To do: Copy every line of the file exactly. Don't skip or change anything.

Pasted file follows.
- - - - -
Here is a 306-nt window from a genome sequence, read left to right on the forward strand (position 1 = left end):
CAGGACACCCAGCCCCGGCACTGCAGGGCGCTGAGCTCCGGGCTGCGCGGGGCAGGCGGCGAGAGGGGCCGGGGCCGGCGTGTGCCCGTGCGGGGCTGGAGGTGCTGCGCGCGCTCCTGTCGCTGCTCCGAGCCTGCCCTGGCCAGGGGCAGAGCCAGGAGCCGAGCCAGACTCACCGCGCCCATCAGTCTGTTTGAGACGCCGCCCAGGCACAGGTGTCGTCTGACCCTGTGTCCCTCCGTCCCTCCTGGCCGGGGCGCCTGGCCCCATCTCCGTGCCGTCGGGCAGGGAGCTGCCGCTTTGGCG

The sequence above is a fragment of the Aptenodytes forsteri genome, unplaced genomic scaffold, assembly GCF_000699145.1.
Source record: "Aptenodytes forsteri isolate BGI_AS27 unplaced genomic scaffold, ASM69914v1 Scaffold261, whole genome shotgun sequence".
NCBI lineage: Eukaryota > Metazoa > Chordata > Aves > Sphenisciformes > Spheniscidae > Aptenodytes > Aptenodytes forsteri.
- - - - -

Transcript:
Here is a 306-nt window from a genome sequence, read left to right on the forward strand (position 1 = left end):
CAGGACACCCAGCCCCGGCACTGCAGGGCGCTGAGCTCCGGGCTGCGCGGGGCAGGCGGCGAGAGGGGCCGGGGCCGGCGTGTGCCCGTGCGGGGCTGGAGGTGCTGCGCGCGCTCCTGTCGCTGCTCCGAGCCTGCCCTGGCCAGGGGCAGAGCCAGGAGCCGAGCCAGACTCACCGCGCCCATCAGTCTGTTTGAGACGCCGCCCAGGCACAGGTGTCGTCTGACCCTGTGTCCCTCCGTCCCTCCTGGCCGGGGCGCCTGGCCCCATCTCCGTGCCGTCGGGCAGGGAGCTGCCGCTTTGGCG

The sequence above is a fragment of the Aptenodytes forsteri genome, unplaced genomic scaffold, assembly GCF_000699145.1.
Source record: "Aptenodytes forsteri isolate BGI_AS27 unplaced genomic scaffold, ASM69914v1 Scaffold261, whole genome shotgun sequence".
NCBI lineage: Eukaryota > Metazoa > Chordata > Aves > Sphenisciformes > Spheniscidae > Aptenodytes > Aptenodytes forsteri.